* Prohibitionist drug laws losing favour in Latin America
* Liberal Portuguese model seen as successful
* Cocaine routes into Europe move away from Spain
By Fiona Ortiz
CADIZ, Spain, Nov 17 Latin American countries
are turning to Europe for lessons on fighting narcotics abuse
after souring on the prohibition-style approach of the violent
and costly U.S.-led war on drugs.
Until recently, most Latin American countries had
zero-tolerance rules on drugs inspired by the United States.
But now countries from Brazil to Guatemala are exploring
relaxing penalties for personal use of narcotics, following
examples such as Spain and Portugal that have channelled
resources to prevention rather than clogging jails.
Latin America is the top world producer of cocaine and
marijuana, feeding the huge demand in the United States and
Europe. Domestic drug use has risen and drug gang violence has
caused carnage for decades from the Mexican-U.S. border to the
slums of Brazil.
On Thursday, Uruguay's Congress moved a step closer to
putting the state in charge of distributing legal marijuana. On
the same day a leftist lawmaker in Mexico presented a bill to
legalise production, sale and use of marijuana.
While the Mexican bill is unlikely to pass, it reflects
growing debate over how to fight drug use in a country where
60,000 people have died since 2006 in turf battles between drug
traffickers and clashes between cartels and security forces.
Even top world cocaine producer Colombia, a stalwart U.S.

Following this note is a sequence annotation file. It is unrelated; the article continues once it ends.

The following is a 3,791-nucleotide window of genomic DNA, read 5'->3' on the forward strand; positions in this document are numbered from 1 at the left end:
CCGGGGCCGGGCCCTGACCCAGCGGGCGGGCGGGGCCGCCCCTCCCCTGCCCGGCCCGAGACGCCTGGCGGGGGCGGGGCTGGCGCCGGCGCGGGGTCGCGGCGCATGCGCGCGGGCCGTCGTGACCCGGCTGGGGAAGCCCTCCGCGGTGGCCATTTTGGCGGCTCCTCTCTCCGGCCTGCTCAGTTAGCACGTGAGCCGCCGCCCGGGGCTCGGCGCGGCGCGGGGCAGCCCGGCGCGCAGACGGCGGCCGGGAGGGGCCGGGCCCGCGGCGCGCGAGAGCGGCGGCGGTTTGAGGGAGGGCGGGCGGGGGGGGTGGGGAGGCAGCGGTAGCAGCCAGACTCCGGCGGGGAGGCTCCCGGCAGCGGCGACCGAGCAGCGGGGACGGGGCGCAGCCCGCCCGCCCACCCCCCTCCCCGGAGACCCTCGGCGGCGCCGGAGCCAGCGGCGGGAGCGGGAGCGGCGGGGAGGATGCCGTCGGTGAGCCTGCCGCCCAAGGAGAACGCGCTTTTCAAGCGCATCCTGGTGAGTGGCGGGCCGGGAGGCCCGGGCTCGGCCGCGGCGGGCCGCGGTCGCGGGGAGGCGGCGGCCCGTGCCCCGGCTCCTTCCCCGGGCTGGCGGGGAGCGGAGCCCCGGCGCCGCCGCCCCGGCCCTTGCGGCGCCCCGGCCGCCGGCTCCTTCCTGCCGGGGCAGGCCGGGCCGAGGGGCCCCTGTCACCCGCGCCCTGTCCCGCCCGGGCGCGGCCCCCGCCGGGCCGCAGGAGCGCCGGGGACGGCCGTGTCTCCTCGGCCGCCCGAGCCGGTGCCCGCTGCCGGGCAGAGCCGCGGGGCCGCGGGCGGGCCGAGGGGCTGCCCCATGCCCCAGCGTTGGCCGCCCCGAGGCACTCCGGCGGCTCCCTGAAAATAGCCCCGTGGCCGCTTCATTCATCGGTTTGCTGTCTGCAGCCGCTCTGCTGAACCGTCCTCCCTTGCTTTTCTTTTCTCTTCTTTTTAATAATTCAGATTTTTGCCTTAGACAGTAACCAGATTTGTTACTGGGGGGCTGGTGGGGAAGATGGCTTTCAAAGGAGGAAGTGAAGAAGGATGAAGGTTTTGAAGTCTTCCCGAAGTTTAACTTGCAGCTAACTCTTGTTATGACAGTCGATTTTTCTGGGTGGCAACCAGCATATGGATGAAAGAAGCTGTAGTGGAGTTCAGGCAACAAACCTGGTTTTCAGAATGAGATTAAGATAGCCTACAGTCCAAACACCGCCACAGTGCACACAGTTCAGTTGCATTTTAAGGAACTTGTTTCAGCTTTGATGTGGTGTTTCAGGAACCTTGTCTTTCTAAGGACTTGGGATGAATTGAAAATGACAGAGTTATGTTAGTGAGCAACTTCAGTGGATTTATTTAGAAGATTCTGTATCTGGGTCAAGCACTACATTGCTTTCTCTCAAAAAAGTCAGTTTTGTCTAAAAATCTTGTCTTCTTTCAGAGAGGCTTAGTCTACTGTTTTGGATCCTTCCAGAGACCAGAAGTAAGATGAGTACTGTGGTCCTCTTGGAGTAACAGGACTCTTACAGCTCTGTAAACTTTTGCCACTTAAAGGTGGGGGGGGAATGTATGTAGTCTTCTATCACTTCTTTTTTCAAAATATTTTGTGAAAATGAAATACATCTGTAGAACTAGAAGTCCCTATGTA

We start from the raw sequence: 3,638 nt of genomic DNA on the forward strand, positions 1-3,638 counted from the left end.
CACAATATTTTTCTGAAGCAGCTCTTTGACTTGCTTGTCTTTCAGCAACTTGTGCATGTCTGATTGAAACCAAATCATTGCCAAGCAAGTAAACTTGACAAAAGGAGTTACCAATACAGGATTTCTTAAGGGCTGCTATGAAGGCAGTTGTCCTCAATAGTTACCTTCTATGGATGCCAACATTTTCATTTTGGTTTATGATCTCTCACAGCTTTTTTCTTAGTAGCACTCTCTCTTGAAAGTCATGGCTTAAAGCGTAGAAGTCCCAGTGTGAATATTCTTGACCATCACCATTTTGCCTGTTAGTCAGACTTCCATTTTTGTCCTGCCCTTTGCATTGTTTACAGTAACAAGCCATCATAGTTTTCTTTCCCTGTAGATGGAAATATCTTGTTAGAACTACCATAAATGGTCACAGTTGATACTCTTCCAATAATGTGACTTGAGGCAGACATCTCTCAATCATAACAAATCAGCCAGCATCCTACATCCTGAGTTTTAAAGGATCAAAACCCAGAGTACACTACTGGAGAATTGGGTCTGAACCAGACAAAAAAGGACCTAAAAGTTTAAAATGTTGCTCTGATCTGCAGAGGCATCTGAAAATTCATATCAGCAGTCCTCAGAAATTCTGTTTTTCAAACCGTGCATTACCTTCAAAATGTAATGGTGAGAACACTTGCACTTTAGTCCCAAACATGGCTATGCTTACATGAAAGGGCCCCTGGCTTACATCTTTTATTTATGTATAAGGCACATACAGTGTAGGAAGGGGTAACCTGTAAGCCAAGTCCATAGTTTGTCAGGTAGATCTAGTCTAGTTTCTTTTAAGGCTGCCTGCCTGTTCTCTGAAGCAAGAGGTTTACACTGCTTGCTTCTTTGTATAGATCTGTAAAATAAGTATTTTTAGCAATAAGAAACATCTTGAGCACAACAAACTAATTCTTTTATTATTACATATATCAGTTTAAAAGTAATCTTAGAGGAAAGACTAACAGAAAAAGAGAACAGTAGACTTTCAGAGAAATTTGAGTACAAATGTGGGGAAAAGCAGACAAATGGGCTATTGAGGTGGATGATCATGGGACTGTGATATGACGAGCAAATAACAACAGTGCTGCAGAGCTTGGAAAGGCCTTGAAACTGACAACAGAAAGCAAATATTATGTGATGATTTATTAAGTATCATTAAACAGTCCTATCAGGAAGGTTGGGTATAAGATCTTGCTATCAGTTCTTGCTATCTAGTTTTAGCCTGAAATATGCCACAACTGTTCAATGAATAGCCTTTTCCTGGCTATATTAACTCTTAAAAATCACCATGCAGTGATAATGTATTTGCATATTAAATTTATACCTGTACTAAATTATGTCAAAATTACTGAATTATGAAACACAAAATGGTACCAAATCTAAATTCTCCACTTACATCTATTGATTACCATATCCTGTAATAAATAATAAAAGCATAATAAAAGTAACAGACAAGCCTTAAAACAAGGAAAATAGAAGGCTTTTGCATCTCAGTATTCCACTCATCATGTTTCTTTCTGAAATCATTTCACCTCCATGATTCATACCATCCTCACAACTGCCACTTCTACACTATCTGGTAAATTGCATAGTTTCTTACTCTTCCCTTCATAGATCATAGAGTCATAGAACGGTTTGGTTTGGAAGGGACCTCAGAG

partner in drug crop eradication campaigns and with one of the
toughest anti-drug laws in Latin America, is hinting at change.
Colombian President Juan Manuel Santos said on Thursday it
was worth exploring the Portuguese model, one of the most
liberal drug policies in the world.
"The experience that you have had with drug consumption
policies is very interesting to us. The entire world is looking
for new ways to deal with the problem. I hope to learn more and
more about the experience you have had," he said on a visit to
Santos stopped in Portugal on his way to the Ibero-American
summit in the Spanish city of Cadiz. Leaders there on Saturday
called for analysing a shift toward regulating drug use rather
than criminalising it.
Portugal decriminalised all drug use in 2001 to combat a
serious heroin problem that had caused an outbreak of HIV/Aids
among drug users. The shift has been hailed as a success story
as consumption levels dropped below the European average.
"The positive evaluation of Portugal's model has taken away
the fear in Latin America over reforms," said Martin Jelsma of
the Transnational Institute, which advocates the liberalisation
of drug laws in Latin America.
Spain - where drug consumption soared in the 1980s after
the end of the Franco dictatorship - has tried to fight high
cocaine use by emphasizing treatment programmes for addicts and
declining to prosecute possession of small amounts of drugs for
Jelsma said cannabis initiatives such as Uruguay's have
built on the experience in Catalonia and the Basque Country, in
northern Spain, where the courts tolerate marijuana cultivation
for personal use by members of social clubs.
FRUSTRATION OVER FOUR COSTLY DECADES
U.S. elections on Nov. 6, when Colorado and the state of